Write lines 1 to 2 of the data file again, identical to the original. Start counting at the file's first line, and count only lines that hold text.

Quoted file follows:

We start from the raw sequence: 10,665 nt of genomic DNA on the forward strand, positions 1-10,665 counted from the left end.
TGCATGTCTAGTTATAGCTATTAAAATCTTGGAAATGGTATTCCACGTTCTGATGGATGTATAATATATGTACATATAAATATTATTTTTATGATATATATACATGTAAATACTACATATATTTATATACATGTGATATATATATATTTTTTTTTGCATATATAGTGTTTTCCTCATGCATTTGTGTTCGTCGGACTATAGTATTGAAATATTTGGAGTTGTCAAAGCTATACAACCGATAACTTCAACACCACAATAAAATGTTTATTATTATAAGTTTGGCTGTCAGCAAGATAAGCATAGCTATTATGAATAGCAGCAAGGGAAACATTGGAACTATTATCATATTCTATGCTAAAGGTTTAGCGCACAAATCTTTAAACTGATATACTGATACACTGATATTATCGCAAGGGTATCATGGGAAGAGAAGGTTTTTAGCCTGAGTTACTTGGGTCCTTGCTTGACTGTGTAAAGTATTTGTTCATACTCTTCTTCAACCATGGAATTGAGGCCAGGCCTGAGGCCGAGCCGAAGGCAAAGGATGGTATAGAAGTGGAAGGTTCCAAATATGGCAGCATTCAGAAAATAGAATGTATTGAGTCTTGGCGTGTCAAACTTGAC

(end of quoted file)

We start from the raw sequence: 10,665 nt of genomic DNA on the forward strand, positions 1-10,665 counted from the left end.
TGCATGTCTAGTTATAGCTATTAAAATCTTGGAAATGGTATTCCACGTTCTGATGGATGTATAATATATGTACATATAAATATTATTTTTATGATATATATACATGTAAATACTACATATATTTATATACATGTGATATATATATATTTTTTTTTGCATATATAGTGTTTTCCTCATGCATTTGTGTTCGTCGGACTATAGTATTGAAATATTTGGAGTTGTCAAAGCTATACAACCGATAACTTCAACACCACAATAAAATGTTTATTATTATAAGTTTGGCTGTCAGCAAGATAAGCATAGCTATTATGAATAGCAGCAAGGGAAACATTGGAACTATTATCATATTCTATGCTAAAGGTTTAGCGCACAAATCTTTAAACTGATATACTGATACACTGATATTATCGCAAGGGTATCATGGGAAGAGAAGGTTTTTAGCCTGAGTTACTTGGGTCCTTGCTTGACTGTGTAAAGTATTTGTTCATACTCTTCTTCAACCATGGAATTGAGGCCAGGCCTGAGGCCGAGCCGAAGGCAAAGGATGGTATAGAAGTGGAAGGTTCCAAATATGGCAGCATTCAGAAAATAGAATGTATTGAGTCTTGGCGTGTCAAACTTGAC